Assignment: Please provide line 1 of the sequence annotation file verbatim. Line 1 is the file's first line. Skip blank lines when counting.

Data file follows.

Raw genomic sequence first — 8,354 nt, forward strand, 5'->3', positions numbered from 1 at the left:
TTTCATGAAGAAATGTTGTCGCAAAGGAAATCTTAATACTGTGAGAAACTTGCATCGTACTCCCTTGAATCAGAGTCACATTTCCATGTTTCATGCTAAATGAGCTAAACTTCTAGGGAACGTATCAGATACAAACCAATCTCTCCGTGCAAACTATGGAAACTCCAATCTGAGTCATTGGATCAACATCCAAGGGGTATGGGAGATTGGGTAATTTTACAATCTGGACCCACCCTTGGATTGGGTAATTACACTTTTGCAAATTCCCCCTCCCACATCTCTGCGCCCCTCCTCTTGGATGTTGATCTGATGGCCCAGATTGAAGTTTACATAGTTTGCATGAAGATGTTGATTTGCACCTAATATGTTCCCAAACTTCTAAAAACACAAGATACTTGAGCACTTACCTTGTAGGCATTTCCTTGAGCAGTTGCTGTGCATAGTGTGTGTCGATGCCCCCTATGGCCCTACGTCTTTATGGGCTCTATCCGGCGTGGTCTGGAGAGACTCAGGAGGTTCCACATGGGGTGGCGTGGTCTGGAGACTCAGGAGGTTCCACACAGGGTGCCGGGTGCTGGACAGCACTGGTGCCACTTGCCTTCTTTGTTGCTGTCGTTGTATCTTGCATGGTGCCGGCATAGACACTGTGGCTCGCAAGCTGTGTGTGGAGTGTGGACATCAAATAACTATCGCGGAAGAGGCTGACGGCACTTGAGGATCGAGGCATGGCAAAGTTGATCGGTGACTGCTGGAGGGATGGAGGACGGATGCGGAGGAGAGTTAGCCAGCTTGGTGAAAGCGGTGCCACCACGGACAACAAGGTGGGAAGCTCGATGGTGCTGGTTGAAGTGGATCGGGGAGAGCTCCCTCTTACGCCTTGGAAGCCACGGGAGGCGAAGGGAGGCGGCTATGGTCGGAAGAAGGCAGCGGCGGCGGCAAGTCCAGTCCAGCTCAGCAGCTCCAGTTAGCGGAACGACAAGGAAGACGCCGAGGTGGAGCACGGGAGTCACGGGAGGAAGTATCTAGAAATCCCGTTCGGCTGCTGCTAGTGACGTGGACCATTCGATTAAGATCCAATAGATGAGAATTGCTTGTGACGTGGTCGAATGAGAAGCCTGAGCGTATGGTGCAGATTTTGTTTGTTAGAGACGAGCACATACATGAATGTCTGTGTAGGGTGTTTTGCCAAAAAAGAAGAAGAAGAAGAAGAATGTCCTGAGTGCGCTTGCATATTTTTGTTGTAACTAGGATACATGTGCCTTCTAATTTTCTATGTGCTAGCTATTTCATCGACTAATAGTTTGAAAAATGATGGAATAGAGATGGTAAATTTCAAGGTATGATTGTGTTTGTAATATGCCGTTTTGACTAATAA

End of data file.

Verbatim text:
Raw genomic sequence first — 8,354 nt, forward strand, 5'->3', positions numbered from 1 at the left: